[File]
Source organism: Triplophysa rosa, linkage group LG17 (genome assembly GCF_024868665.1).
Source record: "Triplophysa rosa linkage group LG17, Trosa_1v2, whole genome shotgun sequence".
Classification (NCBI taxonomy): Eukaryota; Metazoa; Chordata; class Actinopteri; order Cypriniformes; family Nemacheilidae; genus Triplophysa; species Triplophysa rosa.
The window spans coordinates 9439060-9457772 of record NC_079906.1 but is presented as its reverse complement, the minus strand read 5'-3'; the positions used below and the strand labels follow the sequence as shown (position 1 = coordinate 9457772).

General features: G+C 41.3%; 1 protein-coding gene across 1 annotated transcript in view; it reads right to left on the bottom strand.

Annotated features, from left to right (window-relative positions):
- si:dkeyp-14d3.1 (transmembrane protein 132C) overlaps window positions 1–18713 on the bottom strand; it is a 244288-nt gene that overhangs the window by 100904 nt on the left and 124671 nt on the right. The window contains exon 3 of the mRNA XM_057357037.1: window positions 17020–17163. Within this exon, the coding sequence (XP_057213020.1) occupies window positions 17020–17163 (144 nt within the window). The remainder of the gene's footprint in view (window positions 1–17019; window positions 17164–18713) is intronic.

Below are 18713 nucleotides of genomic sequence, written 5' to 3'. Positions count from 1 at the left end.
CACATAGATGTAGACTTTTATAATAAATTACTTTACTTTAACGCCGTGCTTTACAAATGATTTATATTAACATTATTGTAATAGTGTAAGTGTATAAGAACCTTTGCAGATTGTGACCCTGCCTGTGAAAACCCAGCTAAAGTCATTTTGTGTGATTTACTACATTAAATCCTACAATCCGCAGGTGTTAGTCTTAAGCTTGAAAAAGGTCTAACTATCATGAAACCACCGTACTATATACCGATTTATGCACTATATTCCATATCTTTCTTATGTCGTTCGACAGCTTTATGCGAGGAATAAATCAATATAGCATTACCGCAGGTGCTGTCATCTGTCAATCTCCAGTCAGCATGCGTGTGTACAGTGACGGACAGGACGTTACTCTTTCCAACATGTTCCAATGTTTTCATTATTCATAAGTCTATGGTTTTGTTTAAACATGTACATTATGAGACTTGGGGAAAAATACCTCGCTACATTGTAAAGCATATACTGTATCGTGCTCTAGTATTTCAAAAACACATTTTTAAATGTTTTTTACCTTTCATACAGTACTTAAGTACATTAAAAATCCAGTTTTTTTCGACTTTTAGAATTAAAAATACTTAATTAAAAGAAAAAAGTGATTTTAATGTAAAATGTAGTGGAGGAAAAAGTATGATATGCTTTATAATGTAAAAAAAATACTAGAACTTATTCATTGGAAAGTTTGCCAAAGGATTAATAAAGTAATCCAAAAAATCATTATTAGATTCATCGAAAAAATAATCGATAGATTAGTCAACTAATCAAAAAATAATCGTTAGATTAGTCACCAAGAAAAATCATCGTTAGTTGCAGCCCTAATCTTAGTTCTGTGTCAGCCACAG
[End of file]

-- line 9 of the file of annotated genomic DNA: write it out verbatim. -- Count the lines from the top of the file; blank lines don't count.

CACATAGATGTAGACTTTTATAATAAATTACTTTACTTTAACGCCGTGCTTTACAAATGATTTATATTAACATTATTGTAATAGTGTAAGTGTATAAGAACCTTTGCAGATTGTGACCCTGCCTGTGAAAACCCAGCTAAAGTCATTTTGTGTGATTTACTACATTAAATCCTACAATCCGCAGGTGTTAGTCTTAAGCTTGAAAAAGGTCTAACTATCATGAAACCACCGTACTATATACCGATTTATGCACTATATTCCATATCTTTCTTATGTCGTTCGACAGCTTTATGCGAGGAATAAATCAATATAGCATTACCGCAGGTGCTGTCATCTGTCAATCTCCAGTCAGCATGCGTGTGTACAGTGACGGACAGGACGTTACTCTTTCCAACATGTTCCAATGTTTTCATTATTCATAAGTCTATGGTTTTGTTTAAACATGTACATTATGAGACTTGGGGAAAAATACCTCGCTACATTGTAAAGCATATACTGTATCGTGCTCTAGTATTTCAAAAACACATTTTTAAATGTTTTTTACCTTTCATACAGTACTTAAGTACATTAAAAATCCAGTTTTTTTCGACTTTTAGAATTAAAAATACTTAATTAAAAGAAAAAAGTGATTTTAATGTAAAATGTAGTGGAGGAAAAAGTATGATATGCTTTATAATGTAAAAAAAATACTAGAACTTATTCATTGGAAAGTTTGCCAAAGGATTAATAAAGTAATCCAAAAAATCATTATTAGATTCATCGAAAAAATAATCGATAGATTAGTCAACTAATCAAAAAATAATCGTTAGATTAGTCACCAAGAAAAATCATCGTTAGTTGCAGCCCTAATCTTAGTTCTGTGTCAGCCACAG